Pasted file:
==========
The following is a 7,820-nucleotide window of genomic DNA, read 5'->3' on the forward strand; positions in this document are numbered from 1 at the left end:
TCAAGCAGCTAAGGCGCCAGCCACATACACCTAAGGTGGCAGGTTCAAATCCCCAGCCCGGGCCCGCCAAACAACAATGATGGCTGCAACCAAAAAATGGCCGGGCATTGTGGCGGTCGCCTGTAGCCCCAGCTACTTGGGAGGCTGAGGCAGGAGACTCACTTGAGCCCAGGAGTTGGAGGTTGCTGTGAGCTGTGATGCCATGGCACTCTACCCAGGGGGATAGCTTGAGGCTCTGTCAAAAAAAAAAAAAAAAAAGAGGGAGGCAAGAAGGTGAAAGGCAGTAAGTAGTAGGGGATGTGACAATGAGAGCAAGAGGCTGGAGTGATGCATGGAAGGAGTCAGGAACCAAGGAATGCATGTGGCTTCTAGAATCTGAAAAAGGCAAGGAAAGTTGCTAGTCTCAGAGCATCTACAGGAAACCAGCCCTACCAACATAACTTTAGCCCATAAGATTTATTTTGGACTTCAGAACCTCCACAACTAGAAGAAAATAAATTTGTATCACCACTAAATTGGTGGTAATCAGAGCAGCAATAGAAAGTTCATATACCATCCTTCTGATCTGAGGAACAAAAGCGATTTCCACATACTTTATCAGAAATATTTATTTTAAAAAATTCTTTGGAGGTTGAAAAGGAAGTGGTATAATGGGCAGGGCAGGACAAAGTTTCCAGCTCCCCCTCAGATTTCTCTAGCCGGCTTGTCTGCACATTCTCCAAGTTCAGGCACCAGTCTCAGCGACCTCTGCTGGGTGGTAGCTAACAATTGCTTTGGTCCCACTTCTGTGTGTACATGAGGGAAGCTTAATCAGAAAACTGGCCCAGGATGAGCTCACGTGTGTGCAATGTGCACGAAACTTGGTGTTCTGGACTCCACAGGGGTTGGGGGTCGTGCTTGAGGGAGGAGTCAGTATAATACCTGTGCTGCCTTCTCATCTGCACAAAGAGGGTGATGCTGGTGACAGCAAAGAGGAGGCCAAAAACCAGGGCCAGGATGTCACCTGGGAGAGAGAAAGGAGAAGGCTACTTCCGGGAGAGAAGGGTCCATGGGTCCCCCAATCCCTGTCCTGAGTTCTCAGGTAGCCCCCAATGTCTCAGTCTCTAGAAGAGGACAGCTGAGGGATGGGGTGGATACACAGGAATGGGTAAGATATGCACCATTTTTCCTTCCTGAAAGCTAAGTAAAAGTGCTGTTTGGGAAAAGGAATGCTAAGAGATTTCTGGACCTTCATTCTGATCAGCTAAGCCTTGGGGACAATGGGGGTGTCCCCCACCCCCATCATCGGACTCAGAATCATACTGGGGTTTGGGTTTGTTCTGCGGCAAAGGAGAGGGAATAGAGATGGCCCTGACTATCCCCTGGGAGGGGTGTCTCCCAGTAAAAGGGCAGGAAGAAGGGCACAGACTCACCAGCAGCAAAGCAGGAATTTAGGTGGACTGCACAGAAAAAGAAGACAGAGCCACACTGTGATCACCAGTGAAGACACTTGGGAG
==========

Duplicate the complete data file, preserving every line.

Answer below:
The following is a 7,820-nucleotide window of genomic DNA, read 5'->3' on the forward strand; positions in this document are numbered from 1 at the left end:
TCAAGCAGCTAAGGCGCCAGCCACATACACCTAAGGTGGCAGGTTCAAATCCCCAGCCCGGGCCCGCCAAACAACAATGATGGCTGCAACCAAAAAATGGCCGGGCATTGTGGCGGTCGCCTGTAGCCCCAGCTACTTGGGAGGCTGAGGCAGGAGACTCACTTGAGCCCAGGAGTTGGAGGTTGCTGTGAGCTGTGATGCCATGGCACTCTACCCAGGGGGATAGCTTGAGGCTCTGTCAAAAAAAAAAAAAAAAAAGAGGGAGGCAAGAAGGTGAAAGGCAGTAAGTAGTAGGGGATGTGACAATGAGAGCAAGAGGCTGGAGTGATGCATGGAAGGAGTCAGGAACCAAGGAATGCATGTGGCTTCTAGAATCTGAAAAAGGCAAGGAAAGTTGCTAGTCTCAGAGCATCTACAGGAAACCAGCCCTACCAACATAACTTTAGCCCATAAGATTTATTTTGGACTTCAGAACCTCCACAACTAGAAGAAAATAAATTTGTATCACCACTAAATTGGTGGTAATCAGAGCAGCAATAGAAAGTTCATATACCATCCTTCTGATCTGAGGAACAAAAGCGATTTCCACATACTTTATCAGAAATATTTATTTTAAAAAATTCTTTGGAGGTTGAAAAGGAAGTGGTATAATGGGCAGGGCAGGACAAAGTTTCCAGCTCCCCCTCAGATTTCTCTAGCCGGCTTGTCTGCACATTCTCCAAGTTCAGGCACCAGTCTCAGCGACCTCTGCTGGGTGGTAGCTAACAATTGCTTTGGTCCCACTTCTGTGTGTACATGAGGGAAGCTTAATCAGAAAACTGGCCCAGGATGAGCTCACGTGTGTGCAATGTGCACGAAACTTGGTGTTCTGGACTCCACAGGGGTTGGGGGTCGTGCTTGAGGGAGGAGTCAGTATAATACCTGTGCTGCCTTCTCATCTGCACAAAGAGGGTGATGCTGGTGACAGCAAAGAGGAGGCCAAAAACCAGGGCCAGGATGTCACCTGGGAGAGAGAAAGGAGAAGGCTACTTCCGGGAGAGAAGGGTCCATGGGTCCCCCAATCCCTGTCCTGAGTTCTCAGGTAGCCCCCAATGTCTCAGTCTCTAGAAGAGGACAGCTGAGGGATGGGGTGGATACACAGGAATGGGTAAGATATGCACCATTTTTCCTTCCTGAAAGCTAAGTAAAAGTGCTGTTTGGGAAAAGGAATGCTAAGAGATTTCTGGACCTTCATTCTGATCAGCTAAGCCTTGGGGACAATGGGGGTGTCCCCCACCCCCATCATCGGACTCAGAATCATACTGGGGTTTGGGTTTGTTCTGCGGCAAAGGAGAGGGAATAGAGATGGCCCTGACTATCCCCTGGGAGGGGTGTCTCCCAGTAAAAGGGCAGGAAGAAGGGCACAGACTCACCAGCAGCAAAGCAGGAATTTAGGTGGACTGCACAGAAAAAGAAGACAGAGCCACACTGTGATCACCAGTGAAGACACTTGGGAG